How to Manage Toxic People and Bad Attitudes

Have you ever had to work with someone whose negative and difficult personality impacted productivity and caused additional stress? Here’s a strategy to turnaround destructive behavior and a caustic attitude to make a toxic person a model employee.

Have you ever found yourself in this situation? “Their negativity rubs off on the rest of the team, which creates such a hostile, fear driven and cutthroat atmosphere that brings everyone down.” “They’re actually a solid performer. It’s their toxic attitude and ‘lone wolf’ approach that needs to change.” “If they weren’t so difficult to talk to and didn’t resist or complain about every change and process within the company, they could actually be really successful here.” “I can’t work with that person. Their arrogance and lack of respect prevents them from listening or learning from anyone since they think they already know everything.” “I’m spending more time dealing with the interpersonal problems this person causes instead of coaching and developing my team to achieve more.”

These common examples illustrate how employees, peers and managers struggle with finding the best way to approach someone about changing their negative attitude and behavior; especially if they’re a top performer.

It could take just one person on your team to sabotage you from achieving your monthly and yearly business objectives. This type of distraction shifts the focus from your business objectives to doing triage, hoping to prevent further damage to the team’s motivation, culture, focus, performance and activity. Moreover, the additional collateral and costly damage can include strained internal relationships, eroded trust among clients and prospects, your limited time, team attrition, productivity, stress, lost sales and revenue, your team’s culture; even a tarnished company brand.

In my prior article, Shoot the Messenger: How to Eliminate Corporate Silos, Repair Trust and Build Exceptional Relationships, I poured the critical foundation and strategy to become a strategic, intentional and collaborative communicator who can foster an environment of unity and collaboration. This article provided a template and strategy to repair trust and break down departmental silos that prevent companies from maximizing talent and create a culture of mutual support that results in more rapid and effective goal attainment.

What follows is an email thread with a VP of sales concerning one of his territory managers and the challenges he’s having dealing with a difficult person who is in dire need of an attitude makeover. The outcome of this conversation was a template and talk track you can use when dealing with this type of person to reinvent your relationship with them. By taking this approach, this person will actually want to change instead of exhausting your time and energy preaching and trying to push them to improve, self-reflect and embrace accountability around their personal development.

From: Chris

To: Keith

Sent: Monday, May 15, 2017 3:19 PM

Subject: RE: Follow up Coaching Advice Needed


Thanks for willing to help. I have a Territory Manager who has been selling in the industry for almost 15 years. I have been struggling to keep him motivated and positive. He is currently over plan but continues to blame his teammates, other departments, the customer, the company and me for any problems he encounters within his territory. He is a very knowledgeable and talented sales professional but he always seems to look at a situation from a glass half empty vs. half full. And what’s worse, is the behavior he demonstrates in front of the team and even in front of our customers. I was making progress implementing some of the techniques from your L.E.A.D.S. Coaching Model, but when our company launched our new compensation plan, his behavior got even worse.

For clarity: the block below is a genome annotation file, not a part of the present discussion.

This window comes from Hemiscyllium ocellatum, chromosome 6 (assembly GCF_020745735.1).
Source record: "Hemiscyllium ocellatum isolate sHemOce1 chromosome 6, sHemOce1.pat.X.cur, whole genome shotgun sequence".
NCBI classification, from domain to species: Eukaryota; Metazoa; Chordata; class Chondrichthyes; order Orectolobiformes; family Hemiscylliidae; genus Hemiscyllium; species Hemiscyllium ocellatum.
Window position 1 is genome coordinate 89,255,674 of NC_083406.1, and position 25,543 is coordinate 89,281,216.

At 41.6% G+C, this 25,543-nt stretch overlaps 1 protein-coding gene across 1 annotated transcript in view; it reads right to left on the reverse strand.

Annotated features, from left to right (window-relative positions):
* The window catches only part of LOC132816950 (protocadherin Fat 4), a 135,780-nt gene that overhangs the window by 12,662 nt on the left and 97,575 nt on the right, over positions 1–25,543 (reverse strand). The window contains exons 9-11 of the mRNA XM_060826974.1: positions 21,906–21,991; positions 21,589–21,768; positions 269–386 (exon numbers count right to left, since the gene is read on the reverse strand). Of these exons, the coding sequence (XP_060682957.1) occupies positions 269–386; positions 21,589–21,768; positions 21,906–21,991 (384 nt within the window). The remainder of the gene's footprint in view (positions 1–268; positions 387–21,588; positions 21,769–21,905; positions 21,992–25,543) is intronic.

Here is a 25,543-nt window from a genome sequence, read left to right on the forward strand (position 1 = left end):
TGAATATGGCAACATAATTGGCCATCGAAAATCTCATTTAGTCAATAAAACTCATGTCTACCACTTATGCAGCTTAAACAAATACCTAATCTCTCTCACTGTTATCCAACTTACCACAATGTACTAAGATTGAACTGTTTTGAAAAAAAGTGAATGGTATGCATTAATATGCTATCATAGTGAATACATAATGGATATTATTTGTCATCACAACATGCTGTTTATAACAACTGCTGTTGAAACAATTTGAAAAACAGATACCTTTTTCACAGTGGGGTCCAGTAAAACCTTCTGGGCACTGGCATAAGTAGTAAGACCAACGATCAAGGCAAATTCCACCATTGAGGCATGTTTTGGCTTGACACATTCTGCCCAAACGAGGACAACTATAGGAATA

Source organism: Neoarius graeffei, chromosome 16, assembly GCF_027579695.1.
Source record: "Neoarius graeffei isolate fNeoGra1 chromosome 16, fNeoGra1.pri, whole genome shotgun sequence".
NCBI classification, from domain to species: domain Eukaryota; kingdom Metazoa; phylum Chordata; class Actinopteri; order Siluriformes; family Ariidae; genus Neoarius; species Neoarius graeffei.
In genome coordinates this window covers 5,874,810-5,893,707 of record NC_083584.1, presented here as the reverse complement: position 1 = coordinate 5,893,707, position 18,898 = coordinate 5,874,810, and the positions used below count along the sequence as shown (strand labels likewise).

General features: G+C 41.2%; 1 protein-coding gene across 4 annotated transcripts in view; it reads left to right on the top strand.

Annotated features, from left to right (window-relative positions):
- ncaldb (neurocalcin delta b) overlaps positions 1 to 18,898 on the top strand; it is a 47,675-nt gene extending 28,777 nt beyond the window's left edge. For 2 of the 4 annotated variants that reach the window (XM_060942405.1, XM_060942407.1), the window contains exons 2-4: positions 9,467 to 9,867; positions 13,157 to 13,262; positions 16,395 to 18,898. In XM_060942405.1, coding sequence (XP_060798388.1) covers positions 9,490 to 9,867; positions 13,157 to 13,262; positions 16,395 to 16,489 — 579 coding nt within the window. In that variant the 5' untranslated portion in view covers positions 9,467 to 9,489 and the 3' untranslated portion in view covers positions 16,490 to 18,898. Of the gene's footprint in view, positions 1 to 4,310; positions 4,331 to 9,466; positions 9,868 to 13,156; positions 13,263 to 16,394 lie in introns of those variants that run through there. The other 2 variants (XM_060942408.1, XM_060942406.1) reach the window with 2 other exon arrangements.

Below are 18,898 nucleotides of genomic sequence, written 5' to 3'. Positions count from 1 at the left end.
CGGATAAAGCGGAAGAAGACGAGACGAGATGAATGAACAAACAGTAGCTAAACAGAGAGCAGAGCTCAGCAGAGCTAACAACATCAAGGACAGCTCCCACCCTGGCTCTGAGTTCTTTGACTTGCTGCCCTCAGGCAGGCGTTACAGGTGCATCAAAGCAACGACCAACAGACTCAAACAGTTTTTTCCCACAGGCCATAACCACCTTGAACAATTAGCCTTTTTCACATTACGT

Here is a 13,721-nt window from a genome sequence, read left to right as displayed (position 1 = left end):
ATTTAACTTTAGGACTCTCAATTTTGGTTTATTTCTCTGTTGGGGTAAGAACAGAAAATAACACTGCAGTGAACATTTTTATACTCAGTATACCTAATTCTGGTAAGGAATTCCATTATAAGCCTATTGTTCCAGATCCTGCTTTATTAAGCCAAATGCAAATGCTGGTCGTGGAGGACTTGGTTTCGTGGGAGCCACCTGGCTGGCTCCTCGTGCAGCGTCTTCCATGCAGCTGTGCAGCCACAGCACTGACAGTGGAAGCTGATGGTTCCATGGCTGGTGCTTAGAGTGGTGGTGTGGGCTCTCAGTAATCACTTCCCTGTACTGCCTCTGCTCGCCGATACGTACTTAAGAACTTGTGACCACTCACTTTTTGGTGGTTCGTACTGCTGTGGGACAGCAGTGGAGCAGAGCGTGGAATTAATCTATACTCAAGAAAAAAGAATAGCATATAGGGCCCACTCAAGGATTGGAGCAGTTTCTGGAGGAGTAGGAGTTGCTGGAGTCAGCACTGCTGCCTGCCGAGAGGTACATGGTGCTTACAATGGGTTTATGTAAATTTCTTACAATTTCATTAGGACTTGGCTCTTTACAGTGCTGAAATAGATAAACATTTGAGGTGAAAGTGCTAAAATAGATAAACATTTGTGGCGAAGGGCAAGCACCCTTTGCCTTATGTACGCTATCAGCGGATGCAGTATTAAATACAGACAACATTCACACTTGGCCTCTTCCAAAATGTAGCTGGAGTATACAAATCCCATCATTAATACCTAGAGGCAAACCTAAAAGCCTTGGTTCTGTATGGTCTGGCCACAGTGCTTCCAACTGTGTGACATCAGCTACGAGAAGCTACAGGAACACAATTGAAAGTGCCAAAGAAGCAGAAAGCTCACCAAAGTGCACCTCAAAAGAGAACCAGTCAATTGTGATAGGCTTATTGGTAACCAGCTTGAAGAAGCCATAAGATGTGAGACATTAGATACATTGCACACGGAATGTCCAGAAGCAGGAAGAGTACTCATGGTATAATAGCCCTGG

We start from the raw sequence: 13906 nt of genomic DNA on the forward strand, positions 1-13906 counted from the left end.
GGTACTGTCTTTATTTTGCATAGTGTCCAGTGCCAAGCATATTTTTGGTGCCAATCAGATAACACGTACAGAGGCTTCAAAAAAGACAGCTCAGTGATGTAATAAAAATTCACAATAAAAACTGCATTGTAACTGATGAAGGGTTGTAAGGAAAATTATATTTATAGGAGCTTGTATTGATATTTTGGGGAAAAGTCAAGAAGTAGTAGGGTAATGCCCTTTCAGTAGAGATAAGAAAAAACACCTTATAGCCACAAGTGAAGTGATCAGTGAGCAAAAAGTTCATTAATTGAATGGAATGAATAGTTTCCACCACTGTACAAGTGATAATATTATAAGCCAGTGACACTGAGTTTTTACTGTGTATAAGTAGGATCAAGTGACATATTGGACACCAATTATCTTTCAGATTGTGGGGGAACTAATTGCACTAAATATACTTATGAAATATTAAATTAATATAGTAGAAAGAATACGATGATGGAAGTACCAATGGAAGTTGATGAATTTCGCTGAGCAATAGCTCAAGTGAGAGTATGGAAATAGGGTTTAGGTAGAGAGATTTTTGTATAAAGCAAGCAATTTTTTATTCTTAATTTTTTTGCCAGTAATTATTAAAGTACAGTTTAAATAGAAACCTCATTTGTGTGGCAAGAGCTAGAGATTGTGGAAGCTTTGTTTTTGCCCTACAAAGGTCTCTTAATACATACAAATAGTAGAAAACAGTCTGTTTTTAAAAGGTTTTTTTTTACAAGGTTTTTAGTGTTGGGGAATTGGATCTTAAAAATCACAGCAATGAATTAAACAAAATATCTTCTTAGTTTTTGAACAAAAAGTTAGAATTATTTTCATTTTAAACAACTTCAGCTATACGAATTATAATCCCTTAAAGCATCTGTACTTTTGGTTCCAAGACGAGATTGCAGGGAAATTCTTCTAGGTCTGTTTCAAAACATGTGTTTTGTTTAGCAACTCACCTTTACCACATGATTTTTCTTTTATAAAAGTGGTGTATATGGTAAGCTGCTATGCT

He has such a hard time managing his reactions and emotions that when his outbound calls don’t go as planned or if he fails to close a deal or if his teammates don’t agree with him, he rants throughout the office, throws his chair, curses everyone around him and those ‘responsible’ for his problems, and bangs the phone on his desk. As you can imagine, this is a major distraction for the rest of the team and can even be intimidating for some who are on the receiving end of his wrath. I’m more concerned with having a solid producer who’s modeling this type of poor behavior in front of the rest of the team and getting away with it; basically setting the example that this behavior is acceptable and the norm.

I’m trying to get him back on track. Even though he is a consistent producer, I don’t want him to infect the rest of my team with his harmful behavior and attitude. I understand your schedule is very tight but any help you can offer would be much appreciated. Thank you! Chris

Get a Coach for the Coach before Coaching Others

From: Keith Rosen, MCC

To: Chris

Sent: Sunday, May 18, 2017 1:19 PM

Hi Chris,

Thanks for the backdrop. Just so I have a clear understanding of the interactions and conversations you’ve had with this person, I have a few questions for you that need to be answered in order to create the best solution.

  1. How do you typically handle these situations? What do the conversations sound like?
  2. What criteria are you using to measure positive change?
  3. How much did he tell you about what motivates him? What are his top five values or priorities that he shared with you?
  4. What are his career goals? How does he want to be known?
  5. What assumptions could you be making about this person regarding how they may react to you if you bring your observations to him? What assumptions might this other person be making?
  6. How much of your past experiences are you projecting into your next interaction with him, which often creates the same experiences over and over again?
  7. How much thought have you put into your approach to how you’re going to reset your relationship with him? And if you did, what will it sound like when approaching him in a way that would demonstrate support around achieving his goals while letting him know he needs to improve his attitude?

Chris, regardless of making plan, you can’t have this negativity breed and fester on your team. That’s why your next step is having this reset conversation. I’ve created a talk track and template for you below. The most important part of this coaching strategy is ensuring you approach this person in a way that would open him up to want to talk with you in the first place because they see the benefit for them.

Creating Buy -In – Approaching the Toxic Top Producer